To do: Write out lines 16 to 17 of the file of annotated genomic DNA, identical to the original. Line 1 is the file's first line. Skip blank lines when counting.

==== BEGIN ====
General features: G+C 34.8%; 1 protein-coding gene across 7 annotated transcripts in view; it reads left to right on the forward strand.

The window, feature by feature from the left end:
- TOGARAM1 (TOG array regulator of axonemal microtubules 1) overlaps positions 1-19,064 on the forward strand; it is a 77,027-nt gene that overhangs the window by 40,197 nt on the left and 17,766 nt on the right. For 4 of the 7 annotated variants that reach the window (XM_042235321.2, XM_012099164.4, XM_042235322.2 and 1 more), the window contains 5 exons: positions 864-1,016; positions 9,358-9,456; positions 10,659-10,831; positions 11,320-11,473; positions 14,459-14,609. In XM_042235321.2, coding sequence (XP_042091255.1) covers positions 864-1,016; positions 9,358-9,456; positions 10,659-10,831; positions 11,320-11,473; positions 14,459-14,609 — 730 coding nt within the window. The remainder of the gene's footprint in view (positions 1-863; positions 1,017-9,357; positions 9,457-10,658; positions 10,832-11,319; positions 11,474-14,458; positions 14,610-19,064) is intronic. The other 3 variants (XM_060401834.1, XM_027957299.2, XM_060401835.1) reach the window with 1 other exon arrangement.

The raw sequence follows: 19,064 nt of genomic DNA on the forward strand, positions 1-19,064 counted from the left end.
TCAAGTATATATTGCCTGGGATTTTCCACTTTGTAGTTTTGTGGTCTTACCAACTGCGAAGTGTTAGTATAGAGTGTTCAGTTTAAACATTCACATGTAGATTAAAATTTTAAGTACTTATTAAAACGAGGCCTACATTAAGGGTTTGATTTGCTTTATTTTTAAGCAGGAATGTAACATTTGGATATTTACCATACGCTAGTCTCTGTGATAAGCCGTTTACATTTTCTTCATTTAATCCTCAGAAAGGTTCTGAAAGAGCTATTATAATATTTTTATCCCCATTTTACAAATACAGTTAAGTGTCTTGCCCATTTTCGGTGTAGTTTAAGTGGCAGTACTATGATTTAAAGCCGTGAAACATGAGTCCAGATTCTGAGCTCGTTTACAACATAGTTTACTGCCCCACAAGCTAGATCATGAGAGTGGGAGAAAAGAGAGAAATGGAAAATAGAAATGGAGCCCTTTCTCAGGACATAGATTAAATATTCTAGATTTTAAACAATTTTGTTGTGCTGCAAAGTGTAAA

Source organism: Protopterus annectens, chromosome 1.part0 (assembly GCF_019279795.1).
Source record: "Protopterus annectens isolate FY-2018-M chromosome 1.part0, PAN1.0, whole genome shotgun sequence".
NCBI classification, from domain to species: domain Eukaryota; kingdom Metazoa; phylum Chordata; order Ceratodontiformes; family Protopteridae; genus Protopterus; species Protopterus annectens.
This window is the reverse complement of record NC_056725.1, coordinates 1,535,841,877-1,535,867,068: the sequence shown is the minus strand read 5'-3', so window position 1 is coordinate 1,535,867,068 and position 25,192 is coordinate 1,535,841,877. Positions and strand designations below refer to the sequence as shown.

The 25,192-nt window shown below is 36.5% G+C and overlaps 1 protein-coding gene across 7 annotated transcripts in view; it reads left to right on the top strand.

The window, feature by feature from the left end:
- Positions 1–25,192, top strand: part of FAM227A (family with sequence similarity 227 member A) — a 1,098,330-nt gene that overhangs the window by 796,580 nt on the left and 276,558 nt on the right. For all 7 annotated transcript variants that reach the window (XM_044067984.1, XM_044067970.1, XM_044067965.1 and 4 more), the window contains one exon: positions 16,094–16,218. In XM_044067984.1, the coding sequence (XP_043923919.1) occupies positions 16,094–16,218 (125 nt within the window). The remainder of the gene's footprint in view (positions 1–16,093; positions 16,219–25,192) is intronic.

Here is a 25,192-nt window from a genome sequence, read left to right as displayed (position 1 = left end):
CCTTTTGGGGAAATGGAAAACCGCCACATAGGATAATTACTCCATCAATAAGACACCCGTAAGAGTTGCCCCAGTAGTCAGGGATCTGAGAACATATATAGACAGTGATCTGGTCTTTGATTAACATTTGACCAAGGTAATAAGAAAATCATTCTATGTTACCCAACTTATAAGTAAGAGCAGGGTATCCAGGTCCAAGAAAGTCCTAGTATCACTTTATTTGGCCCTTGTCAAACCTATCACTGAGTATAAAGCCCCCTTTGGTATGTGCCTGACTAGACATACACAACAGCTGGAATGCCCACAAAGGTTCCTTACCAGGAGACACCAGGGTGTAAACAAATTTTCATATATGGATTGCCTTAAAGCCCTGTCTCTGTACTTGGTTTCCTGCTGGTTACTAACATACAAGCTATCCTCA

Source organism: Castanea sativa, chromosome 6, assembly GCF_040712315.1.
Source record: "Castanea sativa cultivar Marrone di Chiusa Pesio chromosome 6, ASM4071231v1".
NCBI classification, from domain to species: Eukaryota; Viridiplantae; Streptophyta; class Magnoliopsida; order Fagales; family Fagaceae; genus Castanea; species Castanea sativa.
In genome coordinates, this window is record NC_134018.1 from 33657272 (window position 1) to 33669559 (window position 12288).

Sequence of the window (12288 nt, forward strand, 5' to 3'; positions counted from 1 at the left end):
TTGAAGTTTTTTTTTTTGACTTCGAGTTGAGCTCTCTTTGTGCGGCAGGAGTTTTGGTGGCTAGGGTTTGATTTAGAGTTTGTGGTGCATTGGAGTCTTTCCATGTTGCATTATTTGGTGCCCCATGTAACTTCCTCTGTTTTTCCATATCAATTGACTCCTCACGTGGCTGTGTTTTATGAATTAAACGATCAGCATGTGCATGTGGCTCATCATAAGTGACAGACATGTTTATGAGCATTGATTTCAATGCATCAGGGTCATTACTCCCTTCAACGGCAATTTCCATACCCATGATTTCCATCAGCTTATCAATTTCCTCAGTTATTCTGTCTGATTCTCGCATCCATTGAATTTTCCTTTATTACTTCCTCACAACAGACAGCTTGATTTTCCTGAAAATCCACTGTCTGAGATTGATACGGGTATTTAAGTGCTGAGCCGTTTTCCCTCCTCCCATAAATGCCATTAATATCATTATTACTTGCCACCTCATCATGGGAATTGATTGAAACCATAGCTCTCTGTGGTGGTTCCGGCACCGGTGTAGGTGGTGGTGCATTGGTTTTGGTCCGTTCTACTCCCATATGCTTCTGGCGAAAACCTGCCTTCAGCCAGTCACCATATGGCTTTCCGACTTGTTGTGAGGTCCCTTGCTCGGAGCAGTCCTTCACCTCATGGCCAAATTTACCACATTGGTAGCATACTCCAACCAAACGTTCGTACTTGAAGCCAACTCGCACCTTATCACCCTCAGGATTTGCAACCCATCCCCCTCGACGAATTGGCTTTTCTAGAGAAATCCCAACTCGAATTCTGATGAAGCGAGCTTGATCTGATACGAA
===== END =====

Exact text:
Source record: "Castanea sativa cultivar Marrone di Chiusa Pesio chromosome 6, ASM4071231v1".
NCBI classification, from domain to species: Eukaryota; Viridiplantae; Streptophyta; class Magnoliopsida; order Fagales; family Fagaceae; genus Castanea; species Castanea sativa.